Vitorrio Bufacchi in his contribution attempts also to negotiate the claims to absolute responsibility. Arguing against what he sees as a ‘moral absolutism’ inherent in the positions of Harris, Honderich and Glover, Bufacchi defends a moral gradualist thesis. According to Bufacchi there are degrees of responsibility, which are determined by the nature of the omitting act itself. This in effect means that there are degrees of innocence: while omitting to help someone may in certain circumstances be morally equivalent to harming them, this is not always the case. Where conflicting responsibilities emerge – as (to use Bufacchi’s own example) between my duty as a spouse to provide a holiday for my partner and my responsibility for the starving in the Third World – then I may act in a manner which (by failing to help) actually leads to harm without being morally culpable for that. This is not to say that I am innocent in respect of the starving in the Third World, but it is to say that whatever my actions may be, innocence is not going to be my reward. Although Bufacchi does discuss cases where the omitting act is that of a perpetrator – as in the case of the son withholding medical treatment from his dieing father – his main focus is on the place of the witness. He focuses on the example of by-standers of the holocaust. Bufacchi argues that the level of culpability of bystanders varies in this case to the extent to which they were asked to help Jews fleeing the Nazis or were not asked. There are in short degrees of responsibility and hence degrees of innocence on the part of witnesses.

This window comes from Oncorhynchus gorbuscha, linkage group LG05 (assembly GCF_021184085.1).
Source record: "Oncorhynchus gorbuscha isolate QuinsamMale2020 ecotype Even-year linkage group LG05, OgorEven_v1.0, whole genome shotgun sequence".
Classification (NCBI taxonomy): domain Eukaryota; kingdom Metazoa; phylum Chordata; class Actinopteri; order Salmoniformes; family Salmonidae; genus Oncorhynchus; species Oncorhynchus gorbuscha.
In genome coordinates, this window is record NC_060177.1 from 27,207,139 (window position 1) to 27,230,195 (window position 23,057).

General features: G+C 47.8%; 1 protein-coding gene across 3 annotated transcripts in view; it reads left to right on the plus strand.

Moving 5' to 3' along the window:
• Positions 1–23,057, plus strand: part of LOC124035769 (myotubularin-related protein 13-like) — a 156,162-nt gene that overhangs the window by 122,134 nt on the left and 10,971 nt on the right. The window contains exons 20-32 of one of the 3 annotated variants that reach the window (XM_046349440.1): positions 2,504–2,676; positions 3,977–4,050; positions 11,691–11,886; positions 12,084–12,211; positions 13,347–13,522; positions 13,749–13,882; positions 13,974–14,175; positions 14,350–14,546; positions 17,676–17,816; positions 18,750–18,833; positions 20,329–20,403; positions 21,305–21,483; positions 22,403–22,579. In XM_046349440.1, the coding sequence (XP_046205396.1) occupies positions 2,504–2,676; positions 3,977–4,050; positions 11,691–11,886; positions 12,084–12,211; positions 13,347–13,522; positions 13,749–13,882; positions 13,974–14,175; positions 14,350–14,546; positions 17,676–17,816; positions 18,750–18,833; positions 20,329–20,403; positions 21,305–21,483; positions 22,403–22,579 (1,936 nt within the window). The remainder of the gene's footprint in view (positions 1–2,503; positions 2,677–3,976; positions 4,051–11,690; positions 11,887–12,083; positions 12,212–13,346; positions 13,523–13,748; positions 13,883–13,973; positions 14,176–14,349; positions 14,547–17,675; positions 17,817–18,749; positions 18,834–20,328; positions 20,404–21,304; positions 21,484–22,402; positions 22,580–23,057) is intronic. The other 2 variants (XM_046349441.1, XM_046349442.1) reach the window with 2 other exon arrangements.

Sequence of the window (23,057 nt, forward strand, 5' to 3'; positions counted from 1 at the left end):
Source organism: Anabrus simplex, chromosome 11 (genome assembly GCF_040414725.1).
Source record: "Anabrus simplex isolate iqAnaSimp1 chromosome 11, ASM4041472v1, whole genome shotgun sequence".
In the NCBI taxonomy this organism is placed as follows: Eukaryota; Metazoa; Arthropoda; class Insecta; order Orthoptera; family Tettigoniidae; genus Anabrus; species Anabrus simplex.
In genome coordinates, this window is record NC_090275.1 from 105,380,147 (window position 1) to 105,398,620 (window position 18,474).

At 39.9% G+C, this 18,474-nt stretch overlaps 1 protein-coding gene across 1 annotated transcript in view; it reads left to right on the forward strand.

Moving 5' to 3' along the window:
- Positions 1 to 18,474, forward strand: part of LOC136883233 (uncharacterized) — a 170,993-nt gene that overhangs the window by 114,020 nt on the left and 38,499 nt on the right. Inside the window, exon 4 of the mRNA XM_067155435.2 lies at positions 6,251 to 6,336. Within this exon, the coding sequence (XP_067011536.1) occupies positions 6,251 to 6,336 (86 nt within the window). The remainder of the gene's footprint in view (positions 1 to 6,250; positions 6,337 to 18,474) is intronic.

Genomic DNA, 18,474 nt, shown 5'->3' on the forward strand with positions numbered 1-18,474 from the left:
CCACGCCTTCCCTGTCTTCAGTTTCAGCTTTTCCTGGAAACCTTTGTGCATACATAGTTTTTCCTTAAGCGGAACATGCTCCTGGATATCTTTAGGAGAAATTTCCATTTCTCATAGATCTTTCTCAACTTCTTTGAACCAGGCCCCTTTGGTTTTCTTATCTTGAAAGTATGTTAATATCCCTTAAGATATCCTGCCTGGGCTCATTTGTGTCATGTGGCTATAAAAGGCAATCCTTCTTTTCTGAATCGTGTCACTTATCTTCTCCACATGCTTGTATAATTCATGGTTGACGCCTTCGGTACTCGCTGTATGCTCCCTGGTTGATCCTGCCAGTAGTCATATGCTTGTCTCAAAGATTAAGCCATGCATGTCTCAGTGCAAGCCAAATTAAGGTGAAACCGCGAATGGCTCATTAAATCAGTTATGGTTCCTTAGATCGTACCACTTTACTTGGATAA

The intuition which Bufacchi’s attempts to defend is that our responsibilities to those with whom we are in direct relationship may, and in many cases do, outweigh our responsibilities to total strangers (once being asked to help, then the potential victim is not longer an anonymous ‘Jew’, but a particular individual or set of individuals). This is a common intuition. Bufacchi defends it by claiming that while it would be viable for example to spend the money he was going to use to take his wife on holiday on third world relief, to do so would be to fail in his duty of being a good husband. One might of course argue that what he should really do is convince his wife that the need of the hungry for aid is greater than hers for a holiday, but we can see where such an argumentation eventually breaks down: the richness of our lives comes – in part, perhaps in large part – from the intimacy of our personal relations, to sacrifice them would be to sacrifice what makes life worthwhile. But what is the moral standing of such relationships, what makes them – morally speaking – anything other than a form of egotism? ....